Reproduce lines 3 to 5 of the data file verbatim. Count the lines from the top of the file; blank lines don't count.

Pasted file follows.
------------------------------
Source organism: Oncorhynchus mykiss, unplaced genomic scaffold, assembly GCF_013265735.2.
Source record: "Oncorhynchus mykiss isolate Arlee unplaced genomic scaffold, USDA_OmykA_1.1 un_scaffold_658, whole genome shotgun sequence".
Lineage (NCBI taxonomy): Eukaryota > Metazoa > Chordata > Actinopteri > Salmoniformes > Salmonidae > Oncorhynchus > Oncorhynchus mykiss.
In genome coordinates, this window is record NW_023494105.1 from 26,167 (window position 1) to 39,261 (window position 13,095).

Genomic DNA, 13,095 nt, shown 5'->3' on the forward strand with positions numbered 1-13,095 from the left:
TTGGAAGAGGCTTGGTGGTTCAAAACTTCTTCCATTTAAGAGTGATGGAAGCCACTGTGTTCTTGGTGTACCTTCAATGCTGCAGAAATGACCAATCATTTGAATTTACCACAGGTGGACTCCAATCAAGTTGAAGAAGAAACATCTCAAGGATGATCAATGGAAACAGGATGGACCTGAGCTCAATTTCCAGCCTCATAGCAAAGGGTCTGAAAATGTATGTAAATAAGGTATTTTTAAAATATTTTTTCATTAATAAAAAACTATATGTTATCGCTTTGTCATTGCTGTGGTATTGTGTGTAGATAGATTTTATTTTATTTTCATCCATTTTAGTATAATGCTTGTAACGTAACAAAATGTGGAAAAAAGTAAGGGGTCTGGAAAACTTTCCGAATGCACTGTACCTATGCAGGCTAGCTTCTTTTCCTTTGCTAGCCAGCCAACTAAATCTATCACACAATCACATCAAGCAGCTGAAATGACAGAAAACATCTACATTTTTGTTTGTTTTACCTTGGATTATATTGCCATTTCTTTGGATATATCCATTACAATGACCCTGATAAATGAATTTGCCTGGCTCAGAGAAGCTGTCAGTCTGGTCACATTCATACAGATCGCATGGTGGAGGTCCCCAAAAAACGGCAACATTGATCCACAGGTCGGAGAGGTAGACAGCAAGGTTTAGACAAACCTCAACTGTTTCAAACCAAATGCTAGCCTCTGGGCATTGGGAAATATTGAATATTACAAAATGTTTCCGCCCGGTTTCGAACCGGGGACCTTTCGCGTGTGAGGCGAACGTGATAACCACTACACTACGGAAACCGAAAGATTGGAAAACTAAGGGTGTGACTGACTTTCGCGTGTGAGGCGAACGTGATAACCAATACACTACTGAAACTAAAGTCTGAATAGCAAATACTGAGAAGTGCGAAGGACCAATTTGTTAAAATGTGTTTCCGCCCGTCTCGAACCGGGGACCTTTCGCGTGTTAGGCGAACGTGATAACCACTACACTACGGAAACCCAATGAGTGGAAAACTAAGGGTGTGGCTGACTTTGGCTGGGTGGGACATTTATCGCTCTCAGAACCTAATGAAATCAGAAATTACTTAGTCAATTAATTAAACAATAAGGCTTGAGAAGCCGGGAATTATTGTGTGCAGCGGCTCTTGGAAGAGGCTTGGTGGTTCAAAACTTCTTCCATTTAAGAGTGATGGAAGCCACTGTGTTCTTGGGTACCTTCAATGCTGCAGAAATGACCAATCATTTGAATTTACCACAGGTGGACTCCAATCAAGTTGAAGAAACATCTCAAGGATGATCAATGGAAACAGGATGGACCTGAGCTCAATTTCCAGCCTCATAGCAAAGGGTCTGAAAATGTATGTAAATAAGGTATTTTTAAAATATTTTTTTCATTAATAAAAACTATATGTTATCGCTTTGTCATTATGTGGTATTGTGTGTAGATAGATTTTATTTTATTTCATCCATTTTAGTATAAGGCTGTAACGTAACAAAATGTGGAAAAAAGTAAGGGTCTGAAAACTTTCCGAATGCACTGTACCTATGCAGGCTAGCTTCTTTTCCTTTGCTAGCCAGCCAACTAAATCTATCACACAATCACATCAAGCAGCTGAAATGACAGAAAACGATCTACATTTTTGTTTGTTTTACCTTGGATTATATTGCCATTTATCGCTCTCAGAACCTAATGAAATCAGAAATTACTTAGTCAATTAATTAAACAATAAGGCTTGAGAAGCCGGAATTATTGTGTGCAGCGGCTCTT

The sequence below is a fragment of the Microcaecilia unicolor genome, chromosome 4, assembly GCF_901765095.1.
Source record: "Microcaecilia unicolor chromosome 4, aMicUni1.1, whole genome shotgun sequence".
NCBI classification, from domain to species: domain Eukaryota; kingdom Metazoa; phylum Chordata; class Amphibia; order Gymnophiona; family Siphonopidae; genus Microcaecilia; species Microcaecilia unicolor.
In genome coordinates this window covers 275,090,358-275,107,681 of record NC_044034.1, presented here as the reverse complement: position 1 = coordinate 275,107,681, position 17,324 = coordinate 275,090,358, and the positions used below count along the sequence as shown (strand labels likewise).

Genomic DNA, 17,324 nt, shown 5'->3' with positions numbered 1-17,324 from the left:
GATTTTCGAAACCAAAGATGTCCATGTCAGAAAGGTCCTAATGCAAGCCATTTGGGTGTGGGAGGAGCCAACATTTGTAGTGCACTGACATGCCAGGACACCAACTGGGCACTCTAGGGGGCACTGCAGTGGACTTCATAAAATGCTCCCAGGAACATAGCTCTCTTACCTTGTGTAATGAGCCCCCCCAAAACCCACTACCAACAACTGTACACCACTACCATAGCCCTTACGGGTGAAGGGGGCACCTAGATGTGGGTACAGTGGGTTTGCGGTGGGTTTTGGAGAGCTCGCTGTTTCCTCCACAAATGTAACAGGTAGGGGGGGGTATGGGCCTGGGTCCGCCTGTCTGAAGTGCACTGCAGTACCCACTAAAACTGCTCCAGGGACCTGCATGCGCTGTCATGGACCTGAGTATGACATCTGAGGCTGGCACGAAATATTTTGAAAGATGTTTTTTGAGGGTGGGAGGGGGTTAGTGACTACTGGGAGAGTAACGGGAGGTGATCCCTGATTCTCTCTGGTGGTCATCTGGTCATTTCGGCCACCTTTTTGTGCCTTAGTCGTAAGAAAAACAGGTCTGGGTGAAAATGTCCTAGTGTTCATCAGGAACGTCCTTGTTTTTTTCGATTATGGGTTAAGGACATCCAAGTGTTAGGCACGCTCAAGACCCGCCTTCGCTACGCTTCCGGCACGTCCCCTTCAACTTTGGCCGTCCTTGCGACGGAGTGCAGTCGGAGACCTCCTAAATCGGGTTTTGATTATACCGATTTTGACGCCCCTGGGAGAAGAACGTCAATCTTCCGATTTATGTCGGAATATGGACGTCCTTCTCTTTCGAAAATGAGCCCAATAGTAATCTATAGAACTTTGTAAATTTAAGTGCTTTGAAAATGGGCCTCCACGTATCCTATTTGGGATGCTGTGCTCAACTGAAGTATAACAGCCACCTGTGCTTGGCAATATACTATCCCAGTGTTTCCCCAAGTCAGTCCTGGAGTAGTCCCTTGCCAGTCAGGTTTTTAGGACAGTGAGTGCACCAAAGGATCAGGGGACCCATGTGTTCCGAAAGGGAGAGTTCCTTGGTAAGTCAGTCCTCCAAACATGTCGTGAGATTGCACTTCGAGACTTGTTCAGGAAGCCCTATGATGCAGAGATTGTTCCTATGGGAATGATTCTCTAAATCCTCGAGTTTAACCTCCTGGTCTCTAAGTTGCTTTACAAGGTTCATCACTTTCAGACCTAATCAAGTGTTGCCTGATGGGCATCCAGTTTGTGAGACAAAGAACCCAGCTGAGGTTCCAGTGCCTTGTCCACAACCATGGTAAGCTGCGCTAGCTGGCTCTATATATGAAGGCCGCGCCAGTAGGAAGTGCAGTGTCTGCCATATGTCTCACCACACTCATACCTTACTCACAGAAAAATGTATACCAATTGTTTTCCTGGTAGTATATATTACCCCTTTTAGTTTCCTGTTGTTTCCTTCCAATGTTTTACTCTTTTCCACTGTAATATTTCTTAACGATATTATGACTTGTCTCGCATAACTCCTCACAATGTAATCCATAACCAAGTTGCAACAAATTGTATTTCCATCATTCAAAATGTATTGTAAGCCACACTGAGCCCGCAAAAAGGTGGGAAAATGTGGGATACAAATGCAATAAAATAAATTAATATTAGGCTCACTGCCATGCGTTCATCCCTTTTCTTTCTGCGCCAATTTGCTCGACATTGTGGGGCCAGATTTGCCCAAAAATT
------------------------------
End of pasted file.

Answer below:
Lineage (NCBI taxonomy): Eukaryota > Metazoa > Chordata > Actinopteri > Salmoniformes > Salmonidae > Oncorhynchus > Oncorhynchus mykiss.
In genome coordinates, this window is record NW_023494105.1 from 26,167 (window position 1) to 39,261 (window position 13,095).

Genomic DNA, 13,095 nt, shown 5'->3' on the forward strand with positions numbered 1-13,095 from the left: